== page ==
Intense Foreign Competition For Caribbean Labour

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Opportunities to work abroad continue to increase for Caribbean jobseekers, as a trend of foreign workers looking to this region to recruit continues.

According to Caribbean Employment Services Inc. CEO Joseph Boll, this trend will continue for the foreseeable future and it’s up to Caribbean businesses to make their best move.

“The data is clear: Caribbean labour is in high demand,” said Boll.

“Several of our region’s countries have long partnered with international bodies to facilitate employment programmes, but what we’re seeing now is something new. International labour market challenges that came about due to the pandemic are playing out in an unprecedented way in the Caribbean labour market and it’s both interesting and something to look out for.”

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Caribbean Employment Services Inc., a market-leading online talent acquisition service, has been closely monitoring these developments.

We recently noted a marked uptick in foreign companies specifically turning to the Caribbean to recruit new workers.

This is especially the case for the United Kingdom, which has been dealing with severe labour shortages.

However, it also applies for businesses in the United States.

Most recently, a North American company is seeking Barbadians to sign on for hospitality jobs based in the United States as part of the US Hospitality Workers’ Programme.

However, at the same time, this means Caribbean workers are in the ideal position to take
advantage of attractive work abroad opportunities.

Just within the past few months alone, Caribbean Employment Services Inc. has noted competitive recruitment in the Caribbean from employers in the United Kingdom, Canada and the United States.

Most employers are offering full relocation packages and even attractive sign-on bonuses.
Caribbean Employment Services Inc. noted that this could be a beneficial opportunity for
Caribbean natives to secure high-paying jobs in foreign currencies that may be stronger than or on par with that of their own home country.

Boll noted, however, that this does not mean Caribbean employers should throw in the towel.

“Several major workforce studies have shown that workers today value more than just
money on the job,” the CEO noted. “While local businesses may say they can’t compete with the US dollar, for example, there are other ways you can show your prospective and current employees that they matter and why they should stay. This is a key opportunity for
employers to listen to their workers and find innovative ways to fulfill their needs.”

Source: Caribbean Employment Services Inc.

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Editorial Staff
Editorial Staff
Our Editorial Staff at St. Lucia Times is a team publishing news and other articles to over 200,000 regular monthly readers in Saint Lucia and in over 150 other countries worldwide.


  1. There will always be unhappy people where standards and polices are enforced. The truth is, when it comes to training health professionals; like it or not, standards must be adhered too.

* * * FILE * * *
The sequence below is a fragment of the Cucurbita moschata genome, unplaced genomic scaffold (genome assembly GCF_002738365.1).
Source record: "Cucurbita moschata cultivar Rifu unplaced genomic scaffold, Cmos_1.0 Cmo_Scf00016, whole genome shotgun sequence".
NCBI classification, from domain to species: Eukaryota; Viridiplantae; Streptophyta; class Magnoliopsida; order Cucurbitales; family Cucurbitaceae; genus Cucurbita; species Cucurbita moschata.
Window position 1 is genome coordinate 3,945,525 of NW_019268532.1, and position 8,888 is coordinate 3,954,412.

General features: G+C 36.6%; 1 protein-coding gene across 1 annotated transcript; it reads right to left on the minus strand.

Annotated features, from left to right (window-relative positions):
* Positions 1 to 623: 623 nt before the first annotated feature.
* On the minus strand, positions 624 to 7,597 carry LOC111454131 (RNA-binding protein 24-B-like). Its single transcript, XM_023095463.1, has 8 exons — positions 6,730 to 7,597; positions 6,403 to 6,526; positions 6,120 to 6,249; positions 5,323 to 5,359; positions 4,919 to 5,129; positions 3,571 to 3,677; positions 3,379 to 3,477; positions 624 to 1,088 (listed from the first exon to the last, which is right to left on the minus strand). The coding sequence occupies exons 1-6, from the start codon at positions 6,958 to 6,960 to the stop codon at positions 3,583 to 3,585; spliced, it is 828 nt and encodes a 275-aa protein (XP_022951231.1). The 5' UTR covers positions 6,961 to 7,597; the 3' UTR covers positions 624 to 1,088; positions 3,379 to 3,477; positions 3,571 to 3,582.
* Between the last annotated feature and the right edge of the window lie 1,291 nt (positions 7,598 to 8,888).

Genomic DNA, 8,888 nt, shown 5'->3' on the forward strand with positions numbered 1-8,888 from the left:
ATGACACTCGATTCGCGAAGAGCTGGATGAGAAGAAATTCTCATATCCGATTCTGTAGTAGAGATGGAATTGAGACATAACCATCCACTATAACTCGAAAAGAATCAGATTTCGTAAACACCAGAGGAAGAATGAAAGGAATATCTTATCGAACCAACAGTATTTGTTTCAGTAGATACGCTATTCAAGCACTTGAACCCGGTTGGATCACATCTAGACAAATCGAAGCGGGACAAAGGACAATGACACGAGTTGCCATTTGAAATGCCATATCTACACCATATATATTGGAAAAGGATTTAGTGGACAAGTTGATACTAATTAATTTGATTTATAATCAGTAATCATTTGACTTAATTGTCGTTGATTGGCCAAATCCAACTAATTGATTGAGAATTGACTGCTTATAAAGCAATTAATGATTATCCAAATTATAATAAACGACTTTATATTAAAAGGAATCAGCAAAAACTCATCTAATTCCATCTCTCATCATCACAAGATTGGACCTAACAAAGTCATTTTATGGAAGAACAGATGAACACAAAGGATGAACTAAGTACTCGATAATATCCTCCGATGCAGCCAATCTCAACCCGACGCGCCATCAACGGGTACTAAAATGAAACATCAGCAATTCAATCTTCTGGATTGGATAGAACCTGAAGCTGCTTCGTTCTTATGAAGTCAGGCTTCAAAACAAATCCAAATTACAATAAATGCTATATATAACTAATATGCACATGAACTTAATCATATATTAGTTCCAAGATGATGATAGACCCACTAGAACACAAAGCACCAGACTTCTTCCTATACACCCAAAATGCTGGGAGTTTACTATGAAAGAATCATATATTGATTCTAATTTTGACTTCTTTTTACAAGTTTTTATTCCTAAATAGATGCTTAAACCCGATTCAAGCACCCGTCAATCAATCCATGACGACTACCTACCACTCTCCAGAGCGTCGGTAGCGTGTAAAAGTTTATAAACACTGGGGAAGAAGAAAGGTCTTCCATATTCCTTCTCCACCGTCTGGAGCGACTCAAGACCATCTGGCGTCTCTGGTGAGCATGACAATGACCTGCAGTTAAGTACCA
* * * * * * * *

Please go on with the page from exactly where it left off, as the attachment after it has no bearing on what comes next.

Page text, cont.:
2. You all can all go work for the white people, kissing their behinds, while dodging bullets from their police forces. Leaving your country backwards for the next generation to grow up in poverty. Playing right into their hands.

    • If the politicians were less corrupt these countries would be far more advanced. Take a look at Singapore for example. Slightly larger than St. Lucia no resources and hundreds of times larger GDP. Don’t blame the people giving up hope on these Caribbean shit holes and trying to make better for themselves elsewhere. But I get your point though.

      • Make better for themselves how? By chasing paper money with numbers on them? What is really happening is they go to these countries their labour provides far more value to these economies than they are compensated for. The person who signs the paycheques gets all that value and he comes back to the same countries the workers abandoned to buy up where the real “make better is” they buy up the land to use as leverage in business dealings or to store all that value from the workers labour. Then all the paper money these workers worked for, inflation comes and takes a chunk of that away and they come back to a country still struggling. The politicians are corrupt because they come from the crop of people who stay back while those who the country spent resources and investment educating take that investment and benefit some other country. Politicians don’t just magically be corrupt, there are no knowledgeable people filling the roles that knowledgeable people are needed for. They all went to some white person’s country.

  3. The nursing department at SALCC is the worst. The administration in my opinion need to be managing a zoo with wild animals and not a student body.

  4. I have read so many negative reviews about the administration at the Department of Nursing at SALCC. Why is the College not looking into that obvious adverse situation. Who is the Dean of the Department of Nursing at SALCC?

    • SALCC should be disbanded on all fronts. not just nursing. its a group of old folks, underqualified who have been hogging positions in every area that this college deals with. nepotism is real in that place. they should all be kicked out and those who work can stay after the reshuffling.

  5. That is certainly the reason why the Nurses are leaving. They feel unappreciated by the employer. On the other hand the Student Nurses at SALCC are also receiving disgusting treatment by the administration in the Nursing Department.


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